Tag Archives: Self-Employment

Start a business, but not for the wrong reasons

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If you are planning to start a business, it is important to understand “why” you are doing so. Each venture has its own “why” and mission. However, some reasons are the wrong ones to begin with, and I will talk about 3 of them in this piece  The motivation to start a business vary for each founder or founding team. You may be seeking to offer an innovation, improve an existing process, or fill an existing market gap.  However, as a consultant, I have noticed a new wave of “aspiring” business owners who are seeking to become entrepreneurs. Yet, their reasons for doing so are shallow and lack a valid commercial basis.  Some of the common themes among these wrong reasons are: 1. Not wanting to have a boss  The mindset of starting a business so you can not have a boss to answer to is a dangerous one.  You are indeed in charge of everything and there is not a superior that you have to be accountable to.  Nevertheless, I learnt that even as a business owner, your customers and other stakeholders are your boss. These are parties that you must keep happy and be accountable to.  Thus, the idea that by being a business owner you will forfeit accountability is incorrect.  2. Getting rich quickly I am not denying that businesses are commercial entities. Hence, making money is the primary motive.  However, entrepreneurship should not be viewed as the gateway to getting rich quickly. This is unlikely to happen rapidly in the case of most businesses and it will take time, risk, resources and patience.  If you are unwilling to invest the abovementioned into starting a business and are looking to make a quick buck, you may be in for disappointment.  3. Ego and vanity Lastly, if starting a business is a tool to stroke your ego and “show off”, you are in for the wrong reason. My philosophy is that the first step towards starting a business is to drop your ego and adopt the mindset that you know nothing.  These are 3 common wrong reasons for starting a business. Before doing so, make sure that you have a clear “why” and emphasise the commercial context of starting a business.  About | My name is Sohrab Vazir. I’m a UK-based entrepreneur and business consultant. At the age of 22, and while I was an international student (graduate), I started my own Property Technology (PropTech) business, StudyFlats. I now help other entrepreneurs, such as myself, with their businesses, and mainly with obtaining endorsements from the endorsing bodies.

How I started a tech startup with £500 & scaled it to 30+ UK cities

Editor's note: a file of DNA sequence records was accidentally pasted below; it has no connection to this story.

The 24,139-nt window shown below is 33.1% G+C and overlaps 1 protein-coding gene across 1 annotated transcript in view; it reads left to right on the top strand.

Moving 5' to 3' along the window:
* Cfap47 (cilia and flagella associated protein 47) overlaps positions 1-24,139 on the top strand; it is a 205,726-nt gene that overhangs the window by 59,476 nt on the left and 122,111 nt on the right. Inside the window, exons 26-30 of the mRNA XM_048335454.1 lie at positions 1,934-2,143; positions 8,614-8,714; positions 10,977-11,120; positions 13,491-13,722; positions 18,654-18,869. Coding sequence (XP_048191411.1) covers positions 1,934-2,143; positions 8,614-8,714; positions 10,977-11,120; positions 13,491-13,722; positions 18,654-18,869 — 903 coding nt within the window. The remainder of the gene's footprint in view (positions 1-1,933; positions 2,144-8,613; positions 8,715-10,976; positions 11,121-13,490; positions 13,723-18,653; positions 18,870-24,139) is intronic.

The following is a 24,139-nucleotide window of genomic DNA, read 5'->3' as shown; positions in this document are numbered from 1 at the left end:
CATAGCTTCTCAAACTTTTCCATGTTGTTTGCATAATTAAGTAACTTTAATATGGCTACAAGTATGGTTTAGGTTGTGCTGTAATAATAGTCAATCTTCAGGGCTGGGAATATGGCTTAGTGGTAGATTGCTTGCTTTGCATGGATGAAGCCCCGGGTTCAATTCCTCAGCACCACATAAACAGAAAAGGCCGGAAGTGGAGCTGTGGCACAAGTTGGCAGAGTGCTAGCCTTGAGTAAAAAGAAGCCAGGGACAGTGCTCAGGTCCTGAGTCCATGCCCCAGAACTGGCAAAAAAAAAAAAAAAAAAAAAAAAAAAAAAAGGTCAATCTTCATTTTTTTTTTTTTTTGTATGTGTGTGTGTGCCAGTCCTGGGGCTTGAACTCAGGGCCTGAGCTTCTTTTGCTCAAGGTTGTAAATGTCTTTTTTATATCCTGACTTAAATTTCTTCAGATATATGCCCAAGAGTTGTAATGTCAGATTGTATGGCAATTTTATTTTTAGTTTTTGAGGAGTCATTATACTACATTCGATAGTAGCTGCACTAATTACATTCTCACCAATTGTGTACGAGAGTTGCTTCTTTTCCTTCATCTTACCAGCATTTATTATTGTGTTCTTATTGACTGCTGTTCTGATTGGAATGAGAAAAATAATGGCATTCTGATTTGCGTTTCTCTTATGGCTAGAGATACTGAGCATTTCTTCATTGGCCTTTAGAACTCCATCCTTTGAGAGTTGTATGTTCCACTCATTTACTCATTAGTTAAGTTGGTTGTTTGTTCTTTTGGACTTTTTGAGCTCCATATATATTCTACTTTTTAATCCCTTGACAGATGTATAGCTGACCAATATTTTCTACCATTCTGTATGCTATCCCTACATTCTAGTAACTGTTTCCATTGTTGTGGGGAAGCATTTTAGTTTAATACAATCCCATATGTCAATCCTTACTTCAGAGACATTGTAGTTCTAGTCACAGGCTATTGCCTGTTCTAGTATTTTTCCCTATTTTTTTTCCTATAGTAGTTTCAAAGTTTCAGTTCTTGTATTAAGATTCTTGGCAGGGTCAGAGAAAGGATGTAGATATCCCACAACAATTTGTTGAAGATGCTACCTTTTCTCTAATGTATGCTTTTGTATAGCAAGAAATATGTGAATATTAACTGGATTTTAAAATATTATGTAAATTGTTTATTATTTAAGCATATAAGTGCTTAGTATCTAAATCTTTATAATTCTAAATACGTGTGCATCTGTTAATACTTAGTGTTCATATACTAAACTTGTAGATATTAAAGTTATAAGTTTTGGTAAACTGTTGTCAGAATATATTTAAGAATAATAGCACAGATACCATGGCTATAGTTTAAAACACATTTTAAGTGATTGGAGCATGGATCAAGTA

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Following the completion of my master’s degree, I founded a tech startup called StudyFlats. Within 3 years, I scaled this PropTech company to over 30 UK cities, with a client base in over 50 countries.  As a solo non-technical founder, the idea for StudyFlats seemed far-fetched at first. My business idea was first put to the test when I spoke to Newcastle University. I was an international student in the UK on a visa and therefore had to obtain the correct visa.  I pitched the idea to Newcastle University and managed to receive an endorsement for the Tier 1 Graduate Entrepreneur Visa scheme. This was the former equivalent of the former Startup Visa in the UK.  The first year  The first year was one of the most difficult years of my life. I was a 22-year-old graduate, with a laptop and £500 in my bank account. Not to mention that I had no coding knowledge/background and thus could not create the website myself.  I was getting quotes upwards of £10,000 from agencies to create StudyFlats’ website. Needless to say, these were not an option and I was stuck.  At the same time, a very dear friend of mine from University, introduced me to a developer who agreed to complete the backend functionalities, whilst I learnt the other parts, especially SEO as I knew I’d heavily rely on it.  In the meantime, I was proofreading students’s assignments and dissertations to fund the business and my daily expenses (living in a single room with shared toilets that year was no fun at all).  The lesson that I learnt was: where there’s a will there’s a way. I had no option but to grow this company despite all the hurdles.  The second & third years year  In the second and third years, things began to improve.  By the second year, StudyFlats operated in 10 cities. However, this is also when a major competitor began scaling with £70m of funding! It is also worth noting that StudyFlats worked with contractors/freelancers during the second year. Hence, there was no “team” at this point and I essentially did everything that was needed.  However, I adopted 2 strategies that gained a unique competitive advantage for StudyFlats, which was integral to its growth. These were: By the end of 2019, we were a team of five, operated across 30+ UK cities, consulted 1000+ students from 50+ countries, and had investors approaching us themselves.  March 2020: goodbye And this is where the brutal reality hits: you can do everything right and things can still go south.  With the events of 2020, I was reluctant to maintain the company’s operations for that period as it seemed extremely unpredictable and possibly a recipe for liability.  Additionally, we needed cash to maintain the company’s operations, yet this was simply not possible as we paused our operations. By 2021, I considered relaunching the company’s operations. However, after considering several factors including the desire to do what I do now as a consultant, I made the very difficult decision that every founder resents. However, I see StudyFlats as a learning experience, the driver of my settlement in the UK and an opportunity that was missed due to factors outside my control. We live and learn, it is what it is.  Starting and scaling a (tech) startup is not for the faint-hearted. It involves pain, uncertainty, disappointment, rejection and loneliness. But in the end, it can all be worth it, as it was in my case.  About | My name is Sohrab Vazir. I’m a UK-based entrepreneur and business consultant. At the age of 22, and while I was an international student (graduate), I started my own Property Technology (PropTech) business, StudyFlats. I now help other migrant entrepreneurs, such as myself, with their businesses, and mainly with obtaining endorsements from the endorsing bodies.